RRMTRX2 - Editorial

cook53
easy
simple-math

#1

PROBLEM LINK:

Practice

Contest

Author: Roman Rubanenko

Tester: Tuan Anh

Editorialist: Florin Chirica

DIFFICULTY:

easy

PREREQUISITES:

simple math

PROBLEM:

We take, for each column, exactly one element and multiply what we’ve got. Output the sum of all possible choices.

QUICK EXPLANATION:

One can notice that answer is col[1] * col[2] * … * col[m], where col[x] = sum of all elements from column x.

EXPLANATION:

Let’s learn from an example

Usually, when you don’t know what to do, a good idea is to take an example to feel better the problem. So, let’s take

n = 3 m = 3 and matrix

1 2 3

4 5 6

7 8 9

By now, let’s focus on sums which must contain cells 1 and 2. This is 1 * 2 * 3 + 1 * 2 * 6 + 1 * 2 * 9 = 1 * 2 * (3 + 6 + 9).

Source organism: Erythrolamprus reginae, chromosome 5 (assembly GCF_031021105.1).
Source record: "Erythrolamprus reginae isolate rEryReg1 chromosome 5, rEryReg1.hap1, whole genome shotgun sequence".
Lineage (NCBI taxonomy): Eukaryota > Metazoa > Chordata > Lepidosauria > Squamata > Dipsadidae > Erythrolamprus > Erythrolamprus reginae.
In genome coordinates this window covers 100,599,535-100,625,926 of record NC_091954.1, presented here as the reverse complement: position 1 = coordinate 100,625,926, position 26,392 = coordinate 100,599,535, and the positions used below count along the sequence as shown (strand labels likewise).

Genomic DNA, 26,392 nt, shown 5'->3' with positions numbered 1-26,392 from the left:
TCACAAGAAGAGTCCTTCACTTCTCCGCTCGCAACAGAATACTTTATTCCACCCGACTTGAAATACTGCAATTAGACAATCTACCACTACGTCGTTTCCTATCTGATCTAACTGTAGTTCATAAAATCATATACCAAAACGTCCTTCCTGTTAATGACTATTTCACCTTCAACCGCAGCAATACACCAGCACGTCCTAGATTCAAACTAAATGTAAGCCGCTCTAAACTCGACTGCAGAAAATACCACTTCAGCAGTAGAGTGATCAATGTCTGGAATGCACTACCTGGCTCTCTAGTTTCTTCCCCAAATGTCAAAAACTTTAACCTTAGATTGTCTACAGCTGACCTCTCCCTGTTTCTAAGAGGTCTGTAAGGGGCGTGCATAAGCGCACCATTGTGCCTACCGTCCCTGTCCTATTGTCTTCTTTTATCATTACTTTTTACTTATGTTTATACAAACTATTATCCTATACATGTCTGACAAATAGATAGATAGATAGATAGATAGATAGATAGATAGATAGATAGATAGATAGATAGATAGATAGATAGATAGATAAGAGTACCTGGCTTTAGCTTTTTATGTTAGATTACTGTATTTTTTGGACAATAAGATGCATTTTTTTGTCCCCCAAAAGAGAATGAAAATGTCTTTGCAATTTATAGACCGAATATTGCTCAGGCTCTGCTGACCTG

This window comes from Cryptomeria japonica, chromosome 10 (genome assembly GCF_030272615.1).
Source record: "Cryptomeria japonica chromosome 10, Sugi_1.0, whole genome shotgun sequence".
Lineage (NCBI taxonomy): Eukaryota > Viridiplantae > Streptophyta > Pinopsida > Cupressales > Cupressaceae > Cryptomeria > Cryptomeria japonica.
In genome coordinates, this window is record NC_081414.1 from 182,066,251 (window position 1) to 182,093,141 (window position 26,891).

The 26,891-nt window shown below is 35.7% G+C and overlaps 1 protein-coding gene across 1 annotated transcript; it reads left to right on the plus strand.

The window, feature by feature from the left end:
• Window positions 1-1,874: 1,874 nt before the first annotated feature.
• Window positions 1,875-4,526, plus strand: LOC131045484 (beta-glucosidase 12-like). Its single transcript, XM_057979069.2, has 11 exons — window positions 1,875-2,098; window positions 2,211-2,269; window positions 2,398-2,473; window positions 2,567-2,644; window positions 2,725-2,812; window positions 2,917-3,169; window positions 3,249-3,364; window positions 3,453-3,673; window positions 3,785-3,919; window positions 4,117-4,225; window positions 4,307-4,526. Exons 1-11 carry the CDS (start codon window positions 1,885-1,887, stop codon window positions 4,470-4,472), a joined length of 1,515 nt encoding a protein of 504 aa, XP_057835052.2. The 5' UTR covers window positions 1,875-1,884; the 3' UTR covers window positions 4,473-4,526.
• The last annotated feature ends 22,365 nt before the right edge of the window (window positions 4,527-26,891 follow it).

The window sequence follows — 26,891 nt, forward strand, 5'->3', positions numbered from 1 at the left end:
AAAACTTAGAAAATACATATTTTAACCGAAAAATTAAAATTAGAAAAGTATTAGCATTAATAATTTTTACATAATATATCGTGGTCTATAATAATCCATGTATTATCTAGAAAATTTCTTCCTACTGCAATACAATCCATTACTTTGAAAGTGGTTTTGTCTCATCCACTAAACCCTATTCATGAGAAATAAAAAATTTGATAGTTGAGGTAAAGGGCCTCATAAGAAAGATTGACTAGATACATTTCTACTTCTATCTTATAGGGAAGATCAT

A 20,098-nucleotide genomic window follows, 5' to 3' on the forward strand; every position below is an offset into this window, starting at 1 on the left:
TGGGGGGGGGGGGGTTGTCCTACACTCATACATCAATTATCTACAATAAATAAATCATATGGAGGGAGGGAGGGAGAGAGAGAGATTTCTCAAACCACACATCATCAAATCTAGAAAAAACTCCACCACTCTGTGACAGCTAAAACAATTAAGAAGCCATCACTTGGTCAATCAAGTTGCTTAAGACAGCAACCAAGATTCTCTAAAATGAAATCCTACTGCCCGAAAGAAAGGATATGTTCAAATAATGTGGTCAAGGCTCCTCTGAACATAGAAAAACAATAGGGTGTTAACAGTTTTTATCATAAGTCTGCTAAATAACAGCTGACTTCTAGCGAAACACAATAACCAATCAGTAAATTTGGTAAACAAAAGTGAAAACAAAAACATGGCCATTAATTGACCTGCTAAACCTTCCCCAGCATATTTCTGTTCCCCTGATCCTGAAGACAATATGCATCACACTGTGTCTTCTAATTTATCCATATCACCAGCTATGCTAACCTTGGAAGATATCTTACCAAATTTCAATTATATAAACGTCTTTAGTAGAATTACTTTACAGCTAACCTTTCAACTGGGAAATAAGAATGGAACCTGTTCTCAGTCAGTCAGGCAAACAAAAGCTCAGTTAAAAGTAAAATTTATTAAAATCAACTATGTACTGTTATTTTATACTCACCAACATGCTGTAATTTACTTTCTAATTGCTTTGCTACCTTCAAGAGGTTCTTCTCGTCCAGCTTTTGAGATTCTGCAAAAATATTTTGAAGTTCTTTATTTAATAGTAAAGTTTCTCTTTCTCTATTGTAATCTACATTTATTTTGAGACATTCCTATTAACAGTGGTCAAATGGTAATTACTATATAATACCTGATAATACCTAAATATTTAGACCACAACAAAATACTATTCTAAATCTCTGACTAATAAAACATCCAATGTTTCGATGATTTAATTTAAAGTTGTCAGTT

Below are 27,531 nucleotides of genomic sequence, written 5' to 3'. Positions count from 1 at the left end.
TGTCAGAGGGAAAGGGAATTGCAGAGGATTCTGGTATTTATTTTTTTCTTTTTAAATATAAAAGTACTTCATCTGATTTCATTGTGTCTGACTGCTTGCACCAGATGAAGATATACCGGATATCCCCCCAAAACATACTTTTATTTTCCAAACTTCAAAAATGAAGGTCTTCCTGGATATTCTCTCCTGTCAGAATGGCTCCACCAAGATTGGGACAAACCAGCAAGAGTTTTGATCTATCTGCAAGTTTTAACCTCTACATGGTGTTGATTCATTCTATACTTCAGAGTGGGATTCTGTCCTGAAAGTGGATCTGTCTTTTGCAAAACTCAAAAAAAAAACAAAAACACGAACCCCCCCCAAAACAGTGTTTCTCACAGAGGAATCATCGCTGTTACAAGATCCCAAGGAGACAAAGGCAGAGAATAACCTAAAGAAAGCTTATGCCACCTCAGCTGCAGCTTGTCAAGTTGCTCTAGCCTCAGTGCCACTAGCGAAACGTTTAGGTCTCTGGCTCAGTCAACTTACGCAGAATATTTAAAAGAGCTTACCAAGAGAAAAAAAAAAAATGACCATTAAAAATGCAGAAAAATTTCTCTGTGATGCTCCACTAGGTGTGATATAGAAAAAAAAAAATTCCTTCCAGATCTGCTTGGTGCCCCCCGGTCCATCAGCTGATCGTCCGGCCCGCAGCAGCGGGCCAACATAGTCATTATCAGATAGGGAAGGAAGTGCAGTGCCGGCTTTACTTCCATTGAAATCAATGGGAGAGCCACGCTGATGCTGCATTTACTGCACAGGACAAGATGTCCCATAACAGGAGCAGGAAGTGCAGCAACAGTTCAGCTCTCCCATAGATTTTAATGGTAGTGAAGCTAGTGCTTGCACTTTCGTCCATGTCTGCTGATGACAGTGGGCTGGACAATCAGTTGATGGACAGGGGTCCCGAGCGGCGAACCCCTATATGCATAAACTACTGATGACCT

Let’s focus now on those having cells 1 and 5. By the same logic, we get 1 * 5 * 3 + 1 * 5 * 6 + 1 * 5 * 9 = 1 * 5 * (3 + 6 + 9).
Finally, considering sums containing cells 1 and 8. We get 1 * 8 * (3 + 6 + 9).

Let’s sum up this. We get (3 + 6 + 9) * (1 * 2 + 1 * 5 + 1 * 8) = (3 + 6 + 9) * 1 * (2 + 5 + 8). It seems to smell like a pattern, isn’t it?

Let’s consider sums which containg 4. We get (after some calculations) value 4 * (2 + 5 + 8) * (3 + 6 + 9).
We do the same for cells containing 7. We get 7 * (2 + 5 + 8) * (3 + 6 + 9).

Now, we add all sums containing either 1, 4 or 7 and two other elements from column two and three. These are all possible sum.
Let’s add. We get 1 * (2 + 5 + 8) * (3 + 6 + 9) + 4 * (2 + 5 + 8) * (3 + 6 + 9) + 7 * (2 + 5 + 8) * (3 + 6 + 9) = (1 + 4 + 7) * (2 + 5 + 8) * (3 + 6 + 9).